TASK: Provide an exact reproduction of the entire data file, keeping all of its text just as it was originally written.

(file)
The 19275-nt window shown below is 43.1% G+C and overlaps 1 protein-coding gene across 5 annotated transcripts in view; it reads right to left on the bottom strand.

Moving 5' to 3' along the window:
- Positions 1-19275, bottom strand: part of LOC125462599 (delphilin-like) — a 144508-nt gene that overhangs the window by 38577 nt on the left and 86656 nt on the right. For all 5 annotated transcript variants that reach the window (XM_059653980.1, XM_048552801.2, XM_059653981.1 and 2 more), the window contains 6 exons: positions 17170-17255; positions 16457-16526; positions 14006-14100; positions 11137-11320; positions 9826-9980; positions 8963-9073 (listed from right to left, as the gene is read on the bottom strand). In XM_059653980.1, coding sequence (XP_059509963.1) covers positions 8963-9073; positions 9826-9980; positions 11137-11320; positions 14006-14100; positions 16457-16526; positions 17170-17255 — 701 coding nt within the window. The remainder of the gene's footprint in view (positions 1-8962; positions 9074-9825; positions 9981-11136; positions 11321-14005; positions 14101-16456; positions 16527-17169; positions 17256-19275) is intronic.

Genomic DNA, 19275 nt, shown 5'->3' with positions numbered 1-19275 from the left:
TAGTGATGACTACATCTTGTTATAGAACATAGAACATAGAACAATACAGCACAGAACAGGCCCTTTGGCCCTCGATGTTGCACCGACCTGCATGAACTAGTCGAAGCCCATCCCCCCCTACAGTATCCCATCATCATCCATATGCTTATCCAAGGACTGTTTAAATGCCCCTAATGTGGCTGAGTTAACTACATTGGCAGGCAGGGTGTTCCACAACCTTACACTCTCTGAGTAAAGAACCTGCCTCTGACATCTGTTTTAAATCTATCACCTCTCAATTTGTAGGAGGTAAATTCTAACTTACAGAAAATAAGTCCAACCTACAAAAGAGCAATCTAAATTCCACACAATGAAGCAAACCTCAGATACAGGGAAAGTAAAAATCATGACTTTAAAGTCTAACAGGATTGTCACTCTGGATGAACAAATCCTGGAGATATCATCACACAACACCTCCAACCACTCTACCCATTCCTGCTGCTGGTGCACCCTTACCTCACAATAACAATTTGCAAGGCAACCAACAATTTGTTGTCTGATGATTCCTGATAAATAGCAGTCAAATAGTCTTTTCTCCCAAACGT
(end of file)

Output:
The 19275-nt window shown below is 43.1% G+C and overlaps 1 protein-coding gene across 5 annotated transcripts in view; it reads right to left on the bottom strand.

Moving 5' to 3' along the window:
- Positions 1-19275, bottom strand: part of LOC125462599 (delphilin-like) — a 144508-nt gene that overhangs the window by 38577 nt on the left and 86656 nt on the right. For all 5 annotated transcript variants that reach the window (XM_059653980.1, XM_048552801.2, XM_059653981.1 and 2 more), the window contains 6 exons: positions 17170-17255; positions 16457-16526; positions 14006-14100; positions 11137-11320; positions 9826-9980; positions 8963-9073 (listed from right to left, as the gene is read on the bottom strand). In XM_059653980.1, coding sequence (XP_059509963.1) covers positions 8963-9073; positions 9826-9980; positions 11137-11320; positions 14006-14100; positions 16457-16526; positions 17170-17255 — 701 coding nt within the window. The remainder of the gene's footprint in view (positions 1-8962; positions 9074-9825; positions 9981-11136; positions 11321-14005; positions 14101-16456; positions 16527-17169; positions 17256-19275) is intronic.

Genomic DNA, 19275 nt, shown 5'->3' with positions numbered 1-19275 from the left:
TAGTGATGACTACATCTTGTTATAGAACATAGAACATAGAACAATACAGCACAGAACAGGCCCTTTGGCCCTCGATGTTGCACCGACCTGCATGAACTAGTCGAAGCCCATCCCCCCCTACAGTATCCCATCATCATCCATATGCTTATCCAAGGACTGTTTAAATGCCCCTAATGTGGCTGAGTTAACTACATTGGCAGGCAGGGTGTTCCACAACCTTACACTCTCTGAGTAAAGAACCTGCCTCTGACATCTGTTTTAAATCTATCACCTCTCAATTTGTAGGAGGTAAATTCTAACTTACAGAAAATAAGTCCAACCTACAAAAGAGCAATCTAAATTCCACACAATGAAGCAAACCTCAGATACAGGGAAAGTAAAAATCATGACTTTAAAGTCTAACAGGATTGTCACTCTGGATGAACAAATCCTGGAGATATCATCACACAACACCTCCAACCACTCTACCCATTCCTGCTGCTGGTGCACCCTTACCTCACAATAACAATTTGCAAGGCAACCAACAATTTGTTGTCTGATGATTCCTGATAAATAGCAGTCAAATAGTCTTTTCTCCCAAACGT